Proper Cleaning for Flu Season

November 2010

Cold and flu season is now upon us!  This is the time of year when most of us are concerned about keeping ourselves and our families "germ-free".

We already know the precautions about covering our coughs and sneezes, washing our hands frequently, keeping our hands and fingers away from our faces, and keeping a distance from infectious people...

...but what if the infectious person is someone you live with or work with?

According to the Centers for Disease Control and Prevention, a virus can live on a surface for two to eight hours.  Flu viruses, including H1N1, can survive between eight and twelve hours on paper or cloth, and twenty-four to forty-eight hours on non-porous surfaces, like doorknobs or desks.  A virus can even last up to seventy-two hours on wet surfaces.

Keeping your home clean is one place where you can stop the spread of germs that cause cold and flu viruses.  Step one is to do a good cleaning of the potentially infectious area, which means more than just wiping the dust away.  Step two is keeping those areas clean with repeated disinfection.

Cleaning with products containing toxic chemicals like ammonia or chlorine can do more harm than good.  Bleach, ammonia, and fragrance products are known triggers for allergy and asthma attacks.  Bleach and ammonia are corrosive to the lungs.  Fragrance products containing Volatile Organic Compounds (VOCs), which cause the scents to diffuse and linger, are air pollutants, and also asthma and allergy triggers.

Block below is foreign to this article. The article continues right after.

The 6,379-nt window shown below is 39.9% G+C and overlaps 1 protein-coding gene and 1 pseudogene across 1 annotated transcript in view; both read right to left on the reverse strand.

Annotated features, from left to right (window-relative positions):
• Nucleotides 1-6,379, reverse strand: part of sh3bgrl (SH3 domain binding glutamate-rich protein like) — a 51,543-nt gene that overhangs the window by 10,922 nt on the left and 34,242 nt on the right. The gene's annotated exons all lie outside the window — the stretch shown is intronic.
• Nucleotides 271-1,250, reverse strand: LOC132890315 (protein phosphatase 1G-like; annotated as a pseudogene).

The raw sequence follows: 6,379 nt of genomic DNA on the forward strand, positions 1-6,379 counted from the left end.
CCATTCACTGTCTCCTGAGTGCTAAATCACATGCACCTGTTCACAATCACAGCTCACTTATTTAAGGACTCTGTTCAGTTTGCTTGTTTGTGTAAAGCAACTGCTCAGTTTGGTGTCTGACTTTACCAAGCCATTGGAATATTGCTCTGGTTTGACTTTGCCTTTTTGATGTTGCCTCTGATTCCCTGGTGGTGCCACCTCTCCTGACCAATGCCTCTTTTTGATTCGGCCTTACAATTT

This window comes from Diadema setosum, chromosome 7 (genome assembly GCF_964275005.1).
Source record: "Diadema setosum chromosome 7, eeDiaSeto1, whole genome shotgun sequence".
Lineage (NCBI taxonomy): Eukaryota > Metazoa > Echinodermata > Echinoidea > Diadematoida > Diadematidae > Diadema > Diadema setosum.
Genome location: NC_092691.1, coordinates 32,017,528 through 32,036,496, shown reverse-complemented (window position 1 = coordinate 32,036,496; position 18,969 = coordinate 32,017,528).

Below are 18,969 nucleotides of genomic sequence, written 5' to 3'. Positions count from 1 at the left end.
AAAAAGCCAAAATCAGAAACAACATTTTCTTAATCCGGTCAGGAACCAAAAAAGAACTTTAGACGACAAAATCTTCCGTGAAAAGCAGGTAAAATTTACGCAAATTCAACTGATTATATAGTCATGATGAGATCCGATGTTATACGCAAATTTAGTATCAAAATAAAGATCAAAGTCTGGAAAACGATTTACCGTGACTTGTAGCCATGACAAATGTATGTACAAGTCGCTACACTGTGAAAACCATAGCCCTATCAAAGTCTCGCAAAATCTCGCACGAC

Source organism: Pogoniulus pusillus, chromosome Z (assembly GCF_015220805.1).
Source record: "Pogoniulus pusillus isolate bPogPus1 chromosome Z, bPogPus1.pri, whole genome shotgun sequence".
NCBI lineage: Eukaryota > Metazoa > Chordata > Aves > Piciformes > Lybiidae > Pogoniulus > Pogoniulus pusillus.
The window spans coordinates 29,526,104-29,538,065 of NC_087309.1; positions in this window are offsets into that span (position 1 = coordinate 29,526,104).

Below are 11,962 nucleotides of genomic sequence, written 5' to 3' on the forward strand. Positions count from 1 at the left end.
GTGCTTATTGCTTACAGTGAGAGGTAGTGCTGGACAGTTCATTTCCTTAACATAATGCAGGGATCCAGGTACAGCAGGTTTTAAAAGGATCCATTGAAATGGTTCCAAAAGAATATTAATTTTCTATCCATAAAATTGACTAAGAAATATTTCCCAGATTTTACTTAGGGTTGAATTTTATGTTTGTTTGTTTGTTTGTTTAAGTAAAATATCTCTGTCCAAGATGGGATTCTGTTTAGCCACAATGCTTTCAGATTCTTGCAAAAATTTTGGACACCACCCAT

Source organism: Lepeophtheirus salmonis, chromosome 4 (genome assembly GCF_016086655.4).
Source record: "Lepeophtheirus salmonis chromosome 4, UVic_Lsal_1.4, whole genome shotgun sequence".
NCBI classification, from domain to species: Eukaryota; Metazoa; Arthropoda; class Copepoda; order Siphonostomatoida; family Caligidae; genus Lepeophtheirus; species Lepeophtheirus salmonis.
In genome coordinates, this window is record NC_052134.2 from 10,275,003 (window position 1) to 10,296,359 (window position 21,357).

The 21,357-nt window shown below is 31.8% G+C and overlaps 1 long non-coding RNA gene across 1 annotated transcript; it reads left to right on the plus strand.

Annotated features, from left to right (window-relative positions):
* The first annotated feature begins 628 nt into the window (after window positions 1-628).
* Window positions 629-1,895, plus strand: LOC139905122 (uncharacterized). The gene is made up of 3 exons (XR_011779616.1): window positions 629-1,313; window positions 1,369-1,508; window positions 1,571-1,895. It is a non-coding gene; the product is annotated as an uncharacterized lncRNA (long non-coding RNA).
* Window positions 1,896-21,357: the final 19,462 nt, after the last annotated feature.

The main ingredient used to make a product antibacterial is triclosan.  The EPA has registered triclosan as a pesticide.  Antibacterial wipes, liquid soaps and bar soaps all contain triclosan.  Triclosan has been linked to cancer, developmental defects, and liver and inhalation toxicity.  Studies have shown that antibacterial soaps are not more effective at combating germs than regular soaps.

Clean and disinfect your home with homemade cleaning solutions that are healthier for your family and safer for the environment.  For an all-purpose disinfectant, try using one part vinegar to two parts water solution.  Another useful disinfectant can be made by mixing two cups of distilled water with one and a half  to three teaspoons of liquid castille soap and one teaspoon of tea tree oil.  To disinfect larger areas in your home, mix one half cup of borax with one gallon of hot water.  Adding hydrogen peroxide (3%) solution is also a great way to disinfectant.

Cleaning your home the proper way will remove unwanted contaminants and pollutants.  When done frequently, the risk of transmitting infectious agents is reduced considerably.  Regular effective cleaning will also help ensure your health through the chilly fall and winter months.

For more information on colds, viruses, and cleaning for flu season, please log on to

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